Process

I recently had the privilege of attending some Workforce Roundtables at the Missouri Career Center. These roundtables involve groups of employers from different industries talking about their struggles in attracting good employees. The last roundtable invited a group of high-performing high school students to talk about the kind of organizational design they wanted in a potential employer.  

Here is the punchline: Employees entering the workforce want to work for an organization with a healthy, high-performing culture.

When asked "what would attract you to a potential employer?", 13 of the 16 responses were centered around the culture of the company; we aren't talking about "soft" culture. Here are some examples of what they said:

  • We want to feel on board with whatever the company is trying to accomplish.
  • We want to feel respected by our managers when we earn the respect.
  • We want constructive and regular feedback on our performance.

The students weren't asking for open office layouts or ping pong tables (although I'm not against either of these)—they were asking for work environments in which they could thrive, contribute, and feel rewarded by the work they do.  They were asking for what we call a People Centric Culture.

Here are 3 tips for employers looking to develop a talent management strategy to better improve their culture and attract more talent:

  1. Purpose—Expose employees to the outcome of their work. Let them see, at least from time to time, the fruits of their labor. This could be the happy customer or the impact on the company. Your employees need to know they are winning.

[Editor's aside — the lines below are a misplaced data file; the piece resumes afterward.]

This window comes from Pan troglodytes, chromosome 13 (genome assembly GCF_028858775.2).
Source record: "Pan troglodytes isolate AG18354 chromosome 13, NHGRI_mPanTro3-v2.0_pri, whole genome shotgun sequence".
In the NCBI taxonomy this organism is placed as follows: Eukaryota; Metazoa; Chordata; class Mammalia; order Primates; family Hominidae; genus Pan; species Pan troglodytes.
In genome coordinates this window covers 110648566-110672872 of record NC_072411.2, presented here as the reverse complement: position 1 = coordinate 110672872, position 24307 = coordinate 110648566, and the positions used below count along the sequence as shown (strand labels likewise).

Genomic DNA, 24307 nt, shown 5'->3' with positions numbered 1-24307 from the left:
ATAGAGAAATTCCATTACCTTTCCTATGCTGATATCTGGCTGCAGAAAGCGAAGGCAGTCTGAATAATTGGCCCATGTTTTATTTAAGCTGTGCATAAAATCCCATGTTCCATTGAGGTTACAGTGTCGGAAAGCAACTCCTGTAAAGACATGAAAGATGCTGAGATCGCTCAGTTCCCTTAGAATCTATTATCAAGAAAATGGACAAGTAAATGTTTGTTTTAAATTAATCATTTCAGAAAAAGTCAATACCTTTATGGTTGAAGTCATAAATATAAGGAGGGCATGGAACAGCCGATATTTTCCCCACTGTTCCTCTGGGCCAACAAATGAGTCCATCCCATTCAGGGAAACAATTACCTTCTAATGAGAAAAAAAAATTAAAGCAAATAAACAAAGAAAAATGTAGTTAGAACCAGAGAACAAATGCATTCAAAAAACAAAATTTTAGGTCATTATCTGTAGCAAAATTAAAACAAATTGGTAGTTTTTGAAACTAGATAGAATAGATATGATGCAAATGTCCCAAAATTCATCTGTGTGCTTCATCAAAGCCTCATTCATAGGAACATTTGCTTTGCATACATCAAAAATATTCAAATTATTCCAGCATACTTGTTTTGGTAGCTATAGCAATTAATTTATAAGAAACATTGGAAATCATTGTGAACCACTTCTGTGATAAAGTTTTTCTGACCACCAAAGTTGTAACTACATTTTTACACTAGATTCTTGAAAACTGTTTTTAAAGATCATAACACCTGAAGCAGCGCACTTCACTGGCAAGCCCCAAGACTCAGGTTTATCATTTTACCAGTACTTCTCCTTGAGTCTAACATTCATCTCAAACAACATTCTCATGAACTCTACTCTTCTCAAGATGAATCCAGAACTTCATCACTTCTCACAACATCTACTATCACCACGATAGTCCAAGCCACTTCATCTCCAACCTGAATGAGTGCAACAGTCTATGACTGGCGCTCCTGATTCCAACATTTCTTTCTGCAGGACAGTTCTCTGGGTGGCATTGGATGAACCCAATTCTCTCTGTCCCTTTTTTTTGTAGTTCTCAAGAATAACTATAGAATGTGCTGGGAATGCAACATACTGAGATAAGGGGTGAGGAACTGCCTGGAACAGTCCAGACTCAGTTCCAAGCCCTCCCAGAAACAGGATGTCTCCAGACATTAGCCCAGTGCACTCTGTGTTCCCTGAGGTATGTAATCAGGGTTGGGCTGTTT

2. Play—By way of purposeful employee engagement activities, give employees some opportunities to make decisions and explore ways to help the company. This doesn't mean total freedom, but rather a freedom within a framework. Give them opportunities to improve things or develop something new. Give them new experiences.
  3. Potential—Work to develop your employees and build on team strengths when and where possible to help them to advance in their career. This doesn't necessarily mean "up the organizational chart". One aforementioned student said, "Just give me a goal that I can hit.” Have your supervisors meet regularly with their employees to find out where they are going and what they need to get there.

In short, a high-performance culture pays a lot of dividends.

If you're ready to develop or just polish your organization's talent management strategy for a high-performance culture, contact us today.


Categories: Process
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